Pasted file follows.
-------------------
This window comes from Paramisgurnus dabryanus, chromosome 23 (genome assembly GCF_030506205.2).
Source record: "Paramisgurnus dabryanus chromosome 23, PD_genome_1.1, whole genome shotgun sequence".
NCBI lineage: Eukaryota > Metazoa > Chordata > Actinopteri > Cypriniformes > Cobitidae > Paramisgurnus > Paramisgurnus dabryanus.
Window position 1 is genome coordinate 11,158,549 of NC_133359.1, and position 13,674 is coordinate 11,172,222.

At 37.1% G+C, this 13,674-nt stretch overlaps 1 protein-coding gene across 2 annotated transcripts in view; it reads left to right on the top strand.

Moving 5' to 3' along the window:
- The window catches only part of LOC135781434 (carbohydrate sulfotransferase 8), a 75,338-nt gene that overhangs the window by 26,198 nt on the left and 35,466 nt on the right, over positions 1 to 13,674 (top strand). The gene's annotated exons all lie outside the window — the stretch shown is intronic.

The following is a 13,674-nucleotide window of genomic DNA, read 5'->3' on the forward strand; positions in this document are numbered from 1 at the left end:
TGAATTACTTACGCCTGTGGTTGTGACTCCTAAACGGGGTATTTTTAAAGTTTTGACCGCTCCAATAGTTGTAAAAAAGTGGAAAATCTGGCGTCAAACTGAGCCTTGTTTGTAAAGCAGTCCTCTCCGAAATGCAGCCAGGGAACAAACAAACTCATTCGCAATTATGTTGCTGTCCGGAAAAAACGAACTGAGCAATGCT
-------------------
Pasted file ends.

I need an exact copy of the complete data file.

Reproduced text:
This window comes from Paramisgurnus dabryanus, chromosome 23 (genome assembly GCF_030506205.2).
Source record: "Paramisgurnus dabryanus chromosome 23, PD_genome_1.1, whole genome shotgun sequence".
NCBI lineage: Eukaryota > Metazoa > Chordata > Actinopteri > Cypriniformes > Cobitidae > Paramisgurnus > Paramisgurnus dabryanus.
Window position 1 is genome coordinate 11,158,549 of NC_133359.1, and position 13,674 is coordinate 11,172,222.

At 37.1% G+C, this 13,674-nt stretch overlaps 1 protein-coding gene across 2 annotated transcripts in view; it reads left to right on the top strand.

Moving 5' to 3' along the window:
- The window catches only part of LOC135781434 (carbohydrate sulfotransferase 8), a 75,338-nt gene that overhangs the window by 26,198 nt on the left and 35,466 nt on the right, over positions 1 to 13,674 (top strand). The gene's annotated exons all lie outside the window — the stretch shown is intronic.

The following is a 13,674-nucleotide window of genomic DNA, read 5'->3' on the forward strand; positions in this document are numbered from 1 at the left end:
TGAATTACTTACGCCTGTGGTTGTGACTCCTAAACGGGGTATTTTTAAAGTTTTGACCGCTCCAATAGTTGTAAAAAAGTGGAAAATCTGGCGTCAAACTGAGCCTTGTTTGTAAAGCAGTCCTCTCCGAAATGCAGCCAGGGAACAAACAAACTCATTCGCAATTATGTTGCTGTCCGGAAAAAACGAACTGAGCAATGCT